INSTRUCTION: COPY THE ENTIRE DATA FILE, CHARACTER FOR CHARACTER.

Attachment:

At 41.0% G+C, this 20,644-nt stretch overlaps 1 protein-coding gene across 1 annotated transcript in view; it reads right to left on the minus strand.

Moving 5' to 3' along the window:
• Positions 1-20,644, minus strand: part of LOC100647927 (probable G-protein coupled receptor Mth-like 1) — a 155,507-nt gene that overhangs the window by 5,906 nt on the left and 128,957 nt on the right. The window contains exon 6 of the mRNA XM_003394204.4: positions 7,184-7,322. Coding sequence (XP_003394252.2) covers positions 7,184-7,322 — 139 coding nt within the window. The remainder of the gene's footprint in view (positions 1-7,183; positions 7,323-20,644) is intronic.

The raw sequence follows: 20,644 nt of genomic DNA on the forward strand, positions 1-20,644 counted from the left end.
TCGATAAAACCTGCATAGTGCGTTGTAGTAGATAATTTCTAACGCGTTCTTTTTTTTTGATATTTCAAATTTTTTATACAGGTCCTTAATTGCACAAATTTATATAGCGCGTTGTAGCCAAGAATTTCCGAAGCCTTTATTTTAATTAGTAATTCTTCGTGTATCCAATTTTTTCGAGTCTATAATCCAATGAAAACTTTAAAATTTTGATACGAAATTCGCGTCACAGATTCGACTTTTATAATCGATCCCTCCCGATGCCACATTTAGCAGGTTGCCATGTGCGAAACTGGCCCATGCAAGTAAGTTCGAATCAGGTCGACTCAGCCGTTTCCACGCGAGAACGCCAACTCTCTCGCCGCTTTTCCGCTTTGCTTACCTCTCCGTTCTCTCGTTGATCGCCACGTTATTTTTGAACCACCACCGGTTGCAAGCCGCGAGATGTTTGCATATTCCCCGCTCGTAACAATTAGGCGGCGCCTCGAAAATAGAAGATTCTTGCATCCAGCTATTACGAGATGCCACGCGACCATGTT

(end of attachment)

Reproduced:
At 41.0% G+C, this 20,644-nt stretch overlaps 1 protein-coding gene across 1 annotated transcript in view; it reads right to left on the minus strand.

Moving 5' to 3' along the window:
• Positions 1-20,644, minus strand: part of LOC100647927 (probable G-protein coupled receptor Mth-like 1) — a 155,507-nt gene that overhangs the window by 5,906 nt on the left and 128,957 nt on the right. The window contains exon 6 of the mRNA XM_003394204.4: positions 7,184-7,322. Coding sequence (XP_003394252.2) covers positions 7,184-7,322 — 139 coding nt within the window. The remainder of the gene's footprint in view (positions 1-7,183; positions 7,323-20,644) is intronic.

The raw sequence follows: 20,644 nt of genomic DNA on the forward strand, positions 1-20,644 counted from the left end.
TCGATAAAACCTGCATAGTGCGTTGTAGTAGATAATTTCTAACGCGTTCTTTTTTTTTGATATTTCAAATTTTTTATACAGGTCCTTAATTGCACAAATTTATATAGCGCGTTGTAGCCAAGAATTTCCGAAGCCTTTATTTTAATTAGTAATTCTTCGTGTATCCAATTTTTTCGAGTCTATAATCCAATGAAAACTTTAAAATTTTGATACGAAATTCGCGTCACAGATTCGACTTTTATAATCGATCCCTCCCGATGCCACATTTAGCAGGTTGCCATGTGCGAAACTGGCCCATGCAAGTAAGTTCGAATCAGGTCGACTCAGCCGTTTCCACGCGAGAACGCCAACTCTCTCGCCGCTTTTCCGCTTTGCTTACCTCTCCGTTCTCTCGTTGATCGCCACGTTATTTTTGAACCACCACCGGTTGCAAGCCGCGAGATGTTTGCATATTCCCCGCTCGTAACAATTAGGCGGCGCCTCGAAAATAGAAGATTCTTGCATCCAGCTATTACGAGATGCCACGCGACCATGTT